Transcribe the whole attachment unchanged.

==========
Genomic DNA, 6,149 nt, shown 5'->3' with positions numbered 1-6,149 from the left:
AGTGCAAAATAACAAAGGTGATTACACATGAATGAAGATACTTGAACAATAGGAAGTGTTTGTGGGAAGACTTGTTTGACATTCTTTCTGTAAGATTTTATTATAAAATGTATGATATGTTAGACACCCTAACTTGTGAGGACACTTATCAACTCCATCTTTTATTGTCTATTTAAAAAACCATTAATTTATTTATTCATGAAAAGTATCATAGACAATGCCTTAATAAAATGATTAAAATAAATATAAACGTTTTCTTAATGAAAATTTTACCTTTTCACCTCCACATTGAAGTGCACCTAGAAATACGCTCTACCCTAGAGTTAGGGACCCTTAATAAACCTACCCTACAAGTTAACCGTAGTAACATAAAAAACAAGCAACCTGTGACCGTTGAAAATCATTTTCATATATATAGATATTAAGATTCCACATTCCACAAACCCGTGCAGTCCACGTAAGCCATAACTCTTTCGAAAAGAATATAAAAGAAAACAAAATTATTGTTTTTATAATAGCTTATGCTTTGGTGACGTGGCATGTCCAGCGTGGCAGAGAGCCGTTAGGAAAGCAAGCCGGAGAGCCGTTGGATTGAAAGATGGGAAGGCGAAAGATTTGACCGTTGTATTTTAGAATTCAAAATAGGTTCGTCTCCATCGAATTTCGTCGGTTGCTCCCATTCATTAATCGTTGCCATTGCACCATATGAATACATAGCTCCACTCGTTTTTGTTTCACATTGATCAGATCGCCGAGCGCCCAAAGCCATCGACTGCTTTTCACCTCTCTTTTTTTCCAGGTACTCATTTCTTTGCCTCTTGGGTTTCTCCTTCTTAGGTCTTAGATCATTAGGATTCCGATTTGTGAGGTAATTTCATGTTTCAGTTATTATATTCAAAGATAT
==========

Genomic DNA, 6,149 nt, shown 5'->3' with positions numbered 1-6,149 from the left:
AGTGCAAAATAACAAAGGTGATTACACATGAATGAAGATACTTGAACAATAGGAAGTGTTTGTGGGAAGACTTGTTTGACATTCTTTCTGTAAGATTTTATTATAAAATGTATGATATGTTAGACACCCTAACTTGTGAGGACACTTATCAACTCCATCTTTTATTGTCTATTTAAAAAACCATTAATTTATTTATTCATGAAAAGTATCATAGACAATGCCTTAATAAAATGATTAAAATAAATATAAACGTTTTCTTAATGAAAATTTTACCTTTTCACCTCCACATTGAAGTGCACCTAGAAATACGCTCTACCCTAGAGTTAGGGACCCTTAATAAACCTACCCTACAAGTTAACCGTAGTAACATAAAAAACAAGCAACCTGTGACCGTTGAAAATCATTTTCATATATATAGATATTAAGATTCCACATTCCACAAACCCGTGCAGTCCACGTAAGCCATAACTCTTTCGAAAAGAATATAAAAGAAAACAAAATTATTGTTTTTATAATAGCTTATGCTTTGGTGACGTGGCATGTCCAGCGTGGCAGAGAGCCGTTAGGAAAGCAAGCCGGAGAGCCGTTGGATTGAAAGATGGGAAGGCGAAAGATTTGACCGTTGTATTTTAGAATTCAAAATAGGTTCGTCTCCATCGAATTTCGTCGGTTGCTCCCATTCATTAATCGTTGCCATTGCACCATATGAATACATAGCTCCACTCGTTTTTGTTTCACATTGATCAGATCGCCGAGCGCCCAAAGCCATCGACTGCTTTTCACCTCTCTTTTTTTCCAGGTACTCATTTCTTTGCCTCTTGGGTTTCTCCTTCTTAGGTCTTAGATCATTAGGATTCCGATTTGTGAGGTAATTTCATGTTTCAGTTATTATATTCAAAGATAT